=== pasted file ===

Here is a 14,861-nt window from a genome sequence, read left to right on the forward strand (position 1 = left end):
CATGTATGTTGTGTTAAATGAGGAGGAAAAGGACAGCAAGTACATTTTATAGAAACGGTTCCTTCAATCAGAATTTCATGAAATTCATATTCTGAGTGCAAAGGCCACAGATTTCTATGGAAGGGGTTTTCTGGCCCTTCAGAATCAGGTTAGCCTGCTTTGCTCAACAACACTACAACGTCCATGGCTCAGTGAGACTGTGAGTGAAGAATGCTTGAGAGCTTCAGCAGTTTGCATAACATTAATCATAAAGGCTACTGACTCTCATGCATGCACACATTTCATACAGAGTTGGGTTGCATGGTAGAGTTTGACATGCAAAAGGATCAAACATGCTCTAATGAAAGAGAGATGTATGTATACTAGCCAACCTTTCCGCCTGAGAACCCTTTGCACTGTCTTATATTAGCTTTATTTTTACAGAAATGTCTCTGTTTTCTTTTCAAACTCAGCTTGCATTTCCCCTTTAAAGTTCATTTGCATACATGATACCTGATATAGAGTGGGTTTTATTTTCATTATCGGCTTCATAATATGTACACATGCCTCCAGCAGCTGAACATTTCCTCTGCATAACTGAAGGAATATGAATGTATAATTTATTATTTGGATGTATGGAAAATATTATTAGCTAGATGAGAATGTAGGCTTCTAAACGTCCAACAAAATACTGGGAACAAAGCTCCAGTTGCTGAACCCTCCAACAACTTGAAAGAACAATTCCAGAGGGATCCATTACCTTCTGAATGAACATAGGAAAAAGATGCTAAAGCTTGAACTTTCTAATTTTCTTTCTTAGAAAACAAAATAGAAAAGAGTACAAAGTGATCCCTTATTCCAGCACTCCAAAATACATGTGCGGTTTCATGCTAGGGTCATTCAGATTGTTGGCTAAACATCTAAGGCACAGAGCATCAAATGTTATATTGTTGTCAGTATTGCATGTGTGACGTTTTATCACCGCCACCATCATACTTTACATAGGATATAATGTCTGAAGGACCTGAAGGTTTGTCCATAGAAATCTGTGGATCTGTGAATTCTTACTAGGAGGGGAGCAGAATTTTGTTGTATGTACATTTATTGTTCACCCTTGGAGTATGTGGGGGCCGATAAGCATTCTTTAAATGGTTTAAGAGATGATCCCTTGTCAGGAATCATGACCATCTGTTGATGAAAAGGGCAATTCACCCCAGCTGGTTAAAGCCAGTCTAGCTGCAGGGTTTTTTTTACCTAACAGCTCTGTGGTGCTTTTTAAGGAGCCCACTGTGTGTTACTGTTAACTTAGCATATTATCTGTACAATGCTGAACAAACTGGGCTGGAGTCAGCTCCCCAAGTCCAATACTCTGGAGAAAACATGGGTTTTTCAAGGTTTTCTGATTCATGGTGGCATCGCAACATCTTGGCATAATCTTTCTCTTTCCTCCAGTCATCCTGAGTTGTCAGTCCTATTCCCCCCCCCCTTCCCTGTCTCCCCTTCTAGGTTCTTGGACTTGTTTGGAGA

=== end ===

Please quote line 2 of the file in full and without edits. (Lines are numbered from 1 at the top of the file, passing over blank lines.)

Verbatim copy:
CATGTATGTTGTGTTAAATGAGGAGGAAAAGGACAGCAAGTACATTTTATAGAAACGGTTCCTTCAATCAGAATTTCATGAAATTCATATTCTGAGTGCAAAGGCCACAGATTTCTATGGAAGGGGTTTTCTGGCCCTTCAGAATCAGGTTAGCCTGCTTTGCTCAACAACACTACAACGTCCATGGCTCAGTGAGACTGTGAGTGAAGAATGCTTGAGAGCTTCAGCAGTTTGCATAACATTAATCATAAAGGCTACTGACTCTCATGCATGCACACATTTCATACAGAGTTGGGTTGCATGGTAGAGTTTGACATGCAAAAGGATCAAACATGCTCTAATGAAAGAGAGATGTATGTATACTAGCCAACCTTTCCGCCTGAGAACCCTTTGCACTGTCTTATATTAGCTTTATTTTTACAGAAATGTCTCTGTTTTCTTTTCAAACTCAGCTTGCATTTCCCCTTTAAAGTTCATTTGCATACATGATACCTGATATAGAGTGGGTTTTATTTTCATTATCGGCTTCATAATATGTACACATGCCTCCAGCAGCTGAACATTTCCTCTGCATAACTGAAGGAATATGAATGTATAATTTATTATTTGGATGTATGGAAAATATTATTAGCTAGATGAGAATGTAGGCTTCTAAACGTCCAACAAAATACTGGGAACAAAGCTCCAGTTGCTGAACCCTCCAACAACTTGAAAGAACAATTCCAGAGGGATCCATTACCTTCTGAATGAACATAGGAAAAAGATGCTAAAGCTTGAACTTTCTAATTTTCTTTCTTAGAAAACAAAATAGAAAAGAGTACAAAGTGATCCCTTATTCCAGCACTCCAAAATACATGTGCGGTTTCATGCTAGGGTCATTCAGATTGTTGGCTAAACATCTAAGGCACAGAGCATCAAATGTTATATTGTTGTCAGTATTGCATGTGTGACGTTTTATCACCGCCACCATCATACTTTACATAGGATATAATGTCTGAAGGACCTGAAGGTTTGTCCATAGAAATCTGTGGATCTGTGAATTCTTACTAGGAGGGGAGCAGAATTTTGTTGTATGTACATTTATTGTTCACCCTTGGAGTATGTGGGGGCCGATAAGCATTCTTTAAATGGTTTAAGAGATGATCCCTTGTCAGGAATCATGACCATCTGTTGATGAAAAGGGCAATTCACCCCAGCTGGTTAAAGCCAGTCTAGCTGCAGGGTTTTTTTTACCTAACAGCTCTGTGGTGCTTTTTAAGGAGCCCACTGTGTGTTACTGTTAACTTAGCATATTATCTGTACAATGCTGAACAAACTGGGCTGGAGTCAGCTCCCCAAGTCCAATACTCTGGAGAAAACATGGGTTTTTCAAGGTTTTCTGATTCATGGTGGCATCGCAACATCTTGGCATAATCTTTCTCTTTCCTCCAGTCATCCTGAGTTGTCAGTCCTATTCCCCCCCCCCTTCCCTGTCTCCCCTTCTAGGTTCTTGGACTTGTTTGGAGA